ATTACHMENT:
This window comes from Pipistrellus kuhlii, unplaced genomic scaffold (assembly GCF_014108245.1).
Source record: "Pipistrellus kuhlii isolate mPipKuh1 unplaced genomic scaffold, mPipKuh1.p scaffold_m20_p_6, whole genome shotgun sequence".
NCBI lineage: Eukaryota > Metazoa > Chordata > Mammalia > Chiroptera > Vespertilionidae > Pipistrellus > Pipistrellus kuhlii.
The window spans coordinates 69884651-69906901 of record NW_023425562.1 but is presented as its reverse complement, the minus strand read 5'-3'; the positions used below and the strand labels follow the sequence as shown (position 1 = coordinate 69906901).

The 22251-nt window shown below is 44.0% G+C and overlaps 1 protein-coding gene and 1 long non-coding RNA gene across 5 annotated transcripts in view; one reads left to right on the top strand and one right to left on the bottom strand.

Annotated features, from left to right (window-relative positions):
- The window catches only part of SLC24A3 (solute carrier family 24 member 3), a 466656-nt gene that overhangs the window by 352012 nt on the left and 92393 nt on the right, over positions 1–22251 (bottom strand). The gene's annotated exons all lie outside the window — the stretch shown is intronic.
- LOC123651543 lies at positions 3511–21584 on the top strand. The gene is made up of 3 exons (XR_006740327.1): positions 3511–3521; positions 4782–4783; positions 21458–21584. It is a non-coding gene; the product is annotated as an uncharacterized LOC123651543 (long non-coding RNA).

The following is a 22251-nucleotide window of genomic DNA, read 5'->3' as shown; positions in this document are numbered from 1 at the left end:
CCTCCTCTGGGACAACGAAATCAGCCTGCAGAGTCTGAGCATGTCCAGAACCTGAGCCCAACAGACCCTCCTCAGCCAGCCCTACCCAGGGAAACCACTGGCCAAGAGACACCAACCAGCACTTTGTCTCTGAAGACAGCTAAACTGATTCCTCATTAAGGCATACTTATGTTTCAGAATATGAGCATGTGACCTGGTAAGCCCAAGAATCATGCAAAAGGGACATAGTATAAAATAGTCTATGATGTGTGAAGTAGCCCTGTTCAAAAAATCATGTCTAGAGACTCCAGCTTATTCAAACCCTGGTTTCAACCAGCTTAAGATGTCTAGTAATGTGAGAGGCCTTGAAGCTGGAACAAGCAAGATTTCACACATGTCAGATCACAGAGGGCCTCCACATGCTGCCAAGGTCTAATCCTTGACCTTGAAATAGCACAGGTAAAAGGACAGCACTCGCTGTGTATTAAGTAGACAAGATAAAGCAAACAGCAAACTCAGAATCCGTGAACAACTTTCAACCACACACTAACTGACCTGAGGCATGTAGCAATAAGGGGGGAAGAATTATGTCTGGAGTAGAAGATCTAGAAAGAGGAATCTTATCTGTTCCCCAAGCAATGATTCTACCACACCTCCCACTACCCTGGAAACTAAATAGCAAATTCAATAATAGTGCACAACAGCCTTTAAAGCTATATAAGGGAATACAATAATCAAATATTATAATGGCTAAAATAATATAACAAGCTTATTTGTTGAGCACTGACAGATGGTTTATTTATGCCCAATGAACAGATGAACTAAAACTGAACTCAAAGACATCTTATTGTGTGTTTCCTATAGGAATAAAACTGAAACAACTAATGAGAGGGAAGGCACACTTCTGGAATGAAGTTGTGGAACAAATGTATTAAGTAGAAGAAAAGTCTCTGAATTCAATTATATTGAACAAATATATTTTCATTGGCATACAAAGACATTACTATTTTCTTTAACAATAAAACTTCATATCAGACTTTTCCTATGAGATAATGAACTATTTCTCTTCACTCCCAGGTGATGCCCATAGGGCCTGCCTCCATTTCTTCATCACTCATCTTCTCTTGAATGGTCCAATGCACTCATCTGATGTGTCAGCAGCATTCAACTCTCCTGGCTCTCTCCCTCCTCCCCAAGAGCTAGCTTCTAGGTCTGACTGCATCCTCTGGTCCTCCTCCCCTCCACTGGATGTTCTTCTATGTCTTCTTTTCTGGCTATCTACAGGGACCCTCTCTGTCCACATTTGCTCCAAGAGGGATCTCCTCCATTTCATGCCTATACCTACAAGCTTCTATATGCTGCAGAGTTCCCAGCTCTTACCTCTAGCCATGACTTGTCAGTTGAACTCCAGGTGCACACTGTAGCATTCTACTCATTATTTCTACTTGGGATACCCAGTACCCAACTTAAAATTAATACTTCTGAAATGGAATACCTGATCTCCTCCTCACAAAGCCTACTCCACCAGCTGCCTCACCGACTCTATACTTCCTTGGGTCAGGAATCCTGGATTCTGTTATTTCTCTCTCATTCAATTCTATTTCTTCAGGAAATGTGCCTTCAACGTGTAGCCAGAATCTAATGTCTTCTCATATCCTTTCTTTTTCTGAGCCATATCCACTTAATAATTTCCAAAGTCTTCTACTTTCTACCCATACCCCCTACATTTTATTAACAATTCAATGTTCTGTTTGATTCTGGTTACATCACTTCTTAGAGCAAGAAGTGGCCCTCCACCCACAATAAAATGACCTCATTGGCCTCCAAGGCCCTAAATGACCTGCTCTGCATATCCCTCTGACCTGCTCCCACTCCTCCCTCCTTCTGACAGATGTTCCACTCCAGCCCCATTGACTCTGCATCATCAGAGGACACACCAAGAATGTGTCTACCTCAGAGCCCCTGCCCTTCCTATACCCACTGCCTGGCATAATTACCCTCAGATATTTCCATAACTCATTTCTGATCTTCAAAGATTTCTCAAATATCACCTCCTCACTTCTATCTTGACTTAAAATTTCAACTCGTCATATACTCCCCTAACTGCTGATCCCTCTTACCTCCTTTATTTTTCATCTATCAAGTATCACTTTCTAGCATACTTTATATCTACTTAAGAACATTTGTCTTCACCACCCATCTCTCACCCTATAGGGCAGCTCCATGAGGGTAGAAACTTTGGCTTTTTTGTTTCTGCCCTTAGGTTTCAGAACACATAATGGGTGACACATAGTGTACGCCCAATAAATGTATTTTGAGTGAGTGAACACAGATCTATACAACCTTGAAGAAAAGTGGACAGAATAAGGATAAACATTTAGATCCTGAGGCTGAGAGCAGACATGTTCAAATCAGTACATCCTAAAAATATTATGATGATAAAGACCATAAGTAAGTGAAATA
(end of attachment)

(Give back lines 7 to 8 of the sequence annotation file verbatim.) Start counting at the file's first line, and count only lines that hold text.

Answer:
- The window catches only part of SLC24A3 (solute carrier family 24 member 3), a 466656-nt gene that overhangs the window by 352012 nt on the left and 92393 nt on the right, over positions 1–22251 (bottom strand). The gene's annotated exons all lie outside the window — the stretch shown is intronic.
- LOC123651543 lies at positions 3511–21584 on the top strand. The gene is made up of 3 exons (XR_006740327.1): positions 3511–3521; positions 4782–4783; positions 21458–21584. It is a non-coding gene; the product is annotated as an uncharacterized LOC123651543 (long non-coding RNA).